The current investigation of 493 patients with schizophrenia or schizoaffective disorders versus 484 healthy controls did not reveal any variant with genome-wide significant p-values. Amongst the lowest p-values were 2 genes that might be of theoretical interest: CACNA2D3, directly involved in regulating the intracerebral calcium homeostasis, and TNFSF10, a gene that is involved in apoptosis in schizophrenia. However, given the limited sample size and thus limited power, these results are preliminary at best and should be treated with caution.
S1 Data. The raw_data.zip file contains the tplink files of the current analysis, after all quality checks were done.
S1 Fig. MDS plot of ethnicity compared with 1000 Genomes.
Comparison of ethnicity of the current sample with the 1000 genomes August 2010 release. Study subjects are colored black (code OUR), and lie within the Caucasian cluster together with the Utah residents (CEU), British subjects (GBR) and Italians (TSI). The upper right cluster is formed by Americans of African descent (ASW), Puerto Rica (PUR) and Nigerians (YRI). In the lower cluster, Han Chinese (CHS and CHB) and Japanse (JPT) subjects cluster together. Lastly, Finns (FIN) are between the European and Asian clusters. Based upon this figure, 3 additional samples to the right were removed. (final n = 977).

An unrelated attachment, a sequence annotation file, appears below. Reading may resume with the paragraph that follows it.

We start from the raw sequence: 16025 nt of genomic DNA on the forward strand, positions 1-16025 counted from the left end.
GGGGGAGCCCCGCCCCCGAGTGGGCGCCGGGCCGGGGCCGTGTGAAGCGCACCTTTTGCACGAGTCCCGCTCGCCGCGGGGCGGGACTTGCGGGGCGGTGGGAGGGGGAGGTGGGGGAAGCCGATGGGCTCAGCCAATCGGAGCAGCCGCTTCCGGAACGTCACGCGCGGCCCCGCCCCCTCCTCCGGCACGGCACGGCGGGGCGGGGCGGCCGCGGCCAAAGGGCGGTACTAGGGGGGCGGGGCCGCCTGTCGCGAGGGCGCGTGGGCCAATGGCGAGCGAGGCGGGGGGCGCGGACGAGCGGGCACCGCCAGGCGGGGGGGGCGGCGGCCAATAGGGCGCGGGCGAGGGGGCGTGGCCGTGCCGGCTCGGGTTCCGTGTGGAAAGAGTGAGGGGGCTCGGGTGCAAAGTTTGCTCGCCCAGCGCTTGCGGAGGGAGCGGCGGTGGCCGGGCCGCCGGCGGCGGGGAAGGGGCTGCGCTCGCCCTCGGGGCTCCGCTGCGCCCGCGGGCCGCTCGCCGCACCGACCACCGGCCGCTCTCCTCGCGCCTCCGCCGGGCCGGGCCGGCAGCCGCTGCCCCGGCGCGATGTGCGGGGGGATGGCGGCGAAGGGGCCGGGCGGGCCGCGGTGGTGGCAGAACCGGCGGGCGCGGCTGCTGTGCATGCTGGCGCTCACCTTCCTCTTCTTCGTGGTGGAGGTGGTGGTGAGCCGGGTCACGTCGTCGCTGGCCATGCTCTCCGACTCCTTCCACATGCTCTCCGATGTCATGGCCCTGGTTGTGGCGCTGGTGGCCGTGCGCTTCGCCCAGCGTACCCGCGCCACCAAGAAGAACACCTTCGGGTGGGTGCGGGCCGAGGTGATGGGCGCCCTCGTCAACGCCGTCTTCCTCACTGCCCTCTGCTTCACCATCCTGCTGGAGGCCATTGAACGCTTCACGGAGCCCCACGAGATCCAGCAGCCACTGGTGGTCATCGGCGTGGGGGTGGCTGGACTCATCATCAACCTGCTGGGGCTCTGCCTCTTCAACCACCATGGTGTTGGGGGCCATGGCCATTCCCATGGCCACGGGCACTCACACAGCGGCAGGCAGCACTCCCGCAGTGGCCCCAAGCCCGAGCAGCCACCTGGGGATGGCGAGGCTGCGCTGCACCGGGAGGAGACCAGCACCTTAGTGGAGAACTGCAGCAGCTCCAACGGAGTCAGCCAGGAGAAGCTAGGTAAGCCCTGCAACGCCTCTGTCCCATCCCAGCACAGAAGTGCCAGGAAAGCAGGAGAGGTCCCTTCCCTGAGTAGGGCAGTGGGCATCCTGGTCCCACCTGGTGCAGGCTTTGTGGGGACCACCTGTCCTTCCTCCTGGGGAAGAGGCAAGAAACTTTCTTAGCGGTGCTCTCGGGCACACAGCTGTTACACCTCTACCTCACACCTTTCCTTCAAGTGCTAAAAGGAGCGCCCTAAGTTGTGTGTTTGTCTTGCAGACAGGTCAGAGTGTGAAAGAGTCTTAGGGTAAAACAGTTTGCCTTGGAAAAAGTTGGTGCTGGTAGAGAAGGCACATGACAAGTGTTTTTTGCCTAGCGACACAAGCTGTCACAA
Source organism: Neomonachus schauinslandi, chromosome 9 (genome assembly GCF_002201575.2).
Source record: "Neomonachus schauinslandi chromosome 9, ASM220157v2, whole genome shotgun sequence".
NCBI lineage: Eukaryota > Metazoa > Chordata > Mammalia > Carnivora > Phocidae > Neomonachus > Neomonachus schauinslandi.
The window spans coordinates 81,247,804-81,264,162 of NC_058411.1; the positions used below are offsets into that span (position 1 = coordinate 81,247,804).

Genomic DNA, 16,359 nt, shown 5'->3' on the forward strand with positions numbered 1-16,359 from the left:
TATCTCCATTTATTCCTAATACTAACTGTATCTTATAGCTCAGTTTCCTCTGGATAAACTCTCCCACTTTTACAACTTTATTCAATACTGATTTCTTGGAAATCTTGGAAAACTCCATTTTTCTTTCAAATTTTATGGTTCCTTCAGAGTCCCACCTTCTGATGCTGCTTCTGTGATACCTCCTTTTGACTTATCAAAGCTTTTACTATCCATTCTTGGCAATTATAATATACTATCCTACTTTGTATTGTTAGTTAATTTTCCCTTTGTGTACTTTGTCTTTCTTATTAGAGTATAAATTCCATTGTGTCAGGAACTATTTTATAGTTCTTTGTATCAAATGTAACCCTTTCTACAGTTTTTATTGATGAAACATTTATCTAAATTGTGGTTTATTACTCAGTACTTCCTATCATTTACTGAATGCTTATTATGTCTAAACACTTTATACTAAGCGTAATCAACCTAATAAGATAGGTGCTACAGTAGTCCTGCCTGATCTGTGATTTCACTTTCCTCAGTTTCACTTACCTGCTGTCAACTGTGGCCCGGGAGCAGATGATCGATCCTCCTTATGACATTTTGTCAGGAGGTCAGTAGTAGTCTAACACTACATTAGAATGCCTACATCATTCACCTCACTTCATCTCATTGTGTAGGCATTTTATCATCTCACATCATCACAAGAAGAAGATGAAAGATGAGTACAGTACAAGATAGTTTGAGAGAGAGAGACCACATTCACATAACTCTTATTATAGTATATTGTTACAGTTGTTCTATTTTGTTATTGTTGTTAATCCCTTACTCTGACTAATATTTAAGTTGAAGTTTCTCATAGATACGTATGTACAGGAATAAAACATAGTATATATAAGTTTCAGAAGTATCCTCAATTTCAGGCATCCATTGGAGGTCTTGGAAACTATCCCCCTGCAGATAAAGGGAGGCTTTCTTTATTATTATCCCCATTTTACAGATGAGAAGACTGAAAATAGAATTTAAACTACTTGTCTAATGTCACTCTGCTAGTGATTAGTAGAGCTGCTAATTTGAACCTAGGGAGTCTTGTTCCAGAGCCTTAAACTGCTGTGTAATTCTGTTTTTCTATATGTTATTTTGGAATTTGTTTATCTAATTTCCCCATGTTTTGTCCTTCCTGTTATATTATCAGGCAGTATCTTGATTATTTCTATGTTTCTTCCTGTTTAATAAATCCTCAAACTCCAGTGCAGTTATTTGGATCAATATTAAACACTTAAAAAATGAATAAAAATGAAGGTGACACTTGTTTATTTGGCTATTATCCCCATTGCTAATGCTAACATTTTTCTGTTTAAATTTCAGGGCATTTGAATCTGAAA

S2 Fig. MDS plot of ethnicity.
First and second principal component generated by the MDS algorithm of KING in the current dataset.
Stephan Claes is a Senior Clinical Investigator of the Fund for Scientific Research Flanders (FWO Vlaanderen; 1800411N)". We would like to thank all patients and volunteers that participated in the current study, as well as the clinicians involved in their treatment.
Conceived and designed the experiments: TM MDH RvW SC. Performed the experiments: TM EG LG KS SJ PV. Analyzed the data: TM. Contributed reagents/materials/analysis tools: TM MDH SC RvW PV. Wrote the paper: TM MDH SC RvW PV. Contacted included patients: KS TM EG LG. Interviewed patients: TM KS KG LG. Obtained controls: PV.